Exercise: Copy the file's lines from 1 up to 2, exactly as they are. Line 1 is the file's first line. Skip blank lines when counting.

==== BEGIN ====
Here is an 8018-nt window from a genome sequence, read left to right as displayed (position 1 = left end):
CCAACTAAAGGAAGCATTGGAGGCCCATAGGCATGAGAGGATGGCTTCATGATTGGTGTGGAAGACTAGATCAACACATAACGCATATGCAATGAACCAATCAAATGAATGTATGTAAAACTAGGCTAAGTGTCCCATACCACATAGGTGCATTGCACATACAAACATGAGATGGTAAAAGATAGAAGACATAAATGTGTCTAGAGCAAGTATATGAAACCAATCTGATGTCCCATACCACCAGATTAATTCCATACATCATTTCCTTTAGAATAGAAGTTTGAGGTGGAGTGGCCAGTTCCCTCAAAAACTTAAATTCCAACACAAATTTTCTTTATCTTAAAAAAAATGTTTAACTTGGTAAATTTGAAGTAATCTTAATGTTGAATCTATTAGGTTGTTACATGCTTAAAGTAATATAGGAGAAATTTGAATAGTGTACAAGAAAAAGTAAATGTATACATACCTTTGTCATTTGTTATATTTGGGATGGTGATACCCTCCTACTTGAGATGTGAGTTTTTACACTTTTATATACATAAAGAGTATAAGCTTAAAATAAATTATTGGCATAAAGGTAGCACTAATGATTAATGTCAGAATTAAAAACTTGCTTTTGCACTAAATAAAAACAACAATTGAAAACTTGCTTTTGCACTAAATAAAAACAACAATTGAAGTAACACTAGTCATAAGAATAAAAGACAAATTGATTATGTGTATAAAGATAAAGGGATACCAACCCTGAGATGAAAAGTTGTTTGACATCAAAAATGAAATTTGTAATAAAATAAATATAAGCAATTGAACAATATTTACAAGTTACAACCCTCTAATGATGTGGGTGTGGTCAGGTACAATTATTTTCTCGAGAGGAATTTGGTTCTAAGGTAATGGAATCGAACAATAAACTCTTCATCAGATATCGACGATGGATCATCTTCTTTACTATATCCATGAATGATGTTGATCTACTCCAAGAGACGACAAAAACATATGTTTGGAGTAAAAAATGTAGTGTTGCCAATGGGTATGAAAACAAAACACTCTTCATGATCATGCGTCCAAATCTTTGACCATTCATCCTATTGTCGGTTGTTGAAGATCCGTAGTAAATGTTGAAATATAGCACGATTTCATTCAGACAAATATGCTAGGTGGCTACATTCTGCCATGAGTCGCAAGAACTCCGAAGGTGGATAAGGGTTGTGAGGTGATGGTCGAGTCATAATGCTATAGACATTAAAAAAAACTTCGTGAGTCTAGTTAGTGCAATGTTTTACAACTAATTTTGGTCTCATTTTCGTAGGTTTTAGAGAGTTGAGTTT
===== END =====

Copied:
Here is an 8018-nt window from a genome sequence, read left to right as displayed (position 1 = left end):
CCAACTAAAGGAAGCATTGGAGGCCCATAGGCATGAGAGGATGGCTTCATGATTGGTGTGGAAGACTAGATCAACACATAACGCATATGCAATGAACCAATCAAATGAATGTATGTAAAACTAGGCTAAGTGTCCCATACCACATAGGTGCATTGCACATACAAACATGAGATGGTAAAAGATAGAAGACATAAATGTGTCTAGAGCAAGTATATGAAACCAATCTGATGTCCCATACCACCAGATTAATTCCATACATCATTTCCTTTAGAATAGAAGTTTGAGGTGGAGTGGCCAGTTCCCTCAAAAACTTAAATTCCAACACAAATTTTCTTTATCTTAAAAAAAATGTTTAACTTGGTAAATTTGAAGTAATCTTAATGTTGAATCTATTAGGTTGTTACATGCTTAAAGTAATATAGGAGAAATTTGAATAGTGTACAAGAAAAAGTAAATGTATACATACCTTTGTCATTTGTTATATTTGGGATGGTGATACCCTCCTACTTGAGATGTGAGTTTTTACACTTTTATATACATAAAGAGTATAAGCTTAAAATAAATTATTGGCATAAAGGTAGCACTAATGATTAATGTCAGAATTAAAAACTTGCTTTTGCACTAAATAAAAACAACAATTGAAAACTTGCTTTTGCACTAAATAAAAACAACAATTGAAGTAACACTAGTCATAAGAATAAAAGACAAATTGATTATGTGTATAAAGATAAAGGGATACCAACCCTGAGATGAAAAGTTGTTTGACATCAAAAATGAAATTTGTAATAAAATAAATATAAGCAATTGAACAATATTTACAAGTTACAACCCTCTAATGATGTGGGTGTGGTCAGGTACAATTATTTTCTCGAGAGGAATTTGGTTCTAAGGTAATGGAATCGAACAATAAACTCTTCATCAGATATCGACGATGGATCATCTTCTTTACTATATCCATGAATGATGTTGATCTACTCCAAGAGACGACAAAAACATATGTTTGGAGTAAAAAATGTAGTGTTGCCAATGGGTATGAAAACAAAACACTCTTCATGATCATGCGTCCAAATCTTTGACCATTCATCCTATTGTCGGTTGTTGAAGATCCGTAGTAAATGTTGAAATATAGCACGATTTCATTCAGACAAATATGCTAGGTGGCTACATTCTGCCATGAGTCGCAAGAACTCCGAAGGTGGATAAGGGTTGTGAGGTGATGGTCGAGTCATAATGCTATAGACATTAAAAAAAACTTCGTGAGTCTAGTTAGTGCAATGTTTTACAACTAATTTTGGTCTCATTTTCGTAGGTTTTAGAGAGTTGAGTTT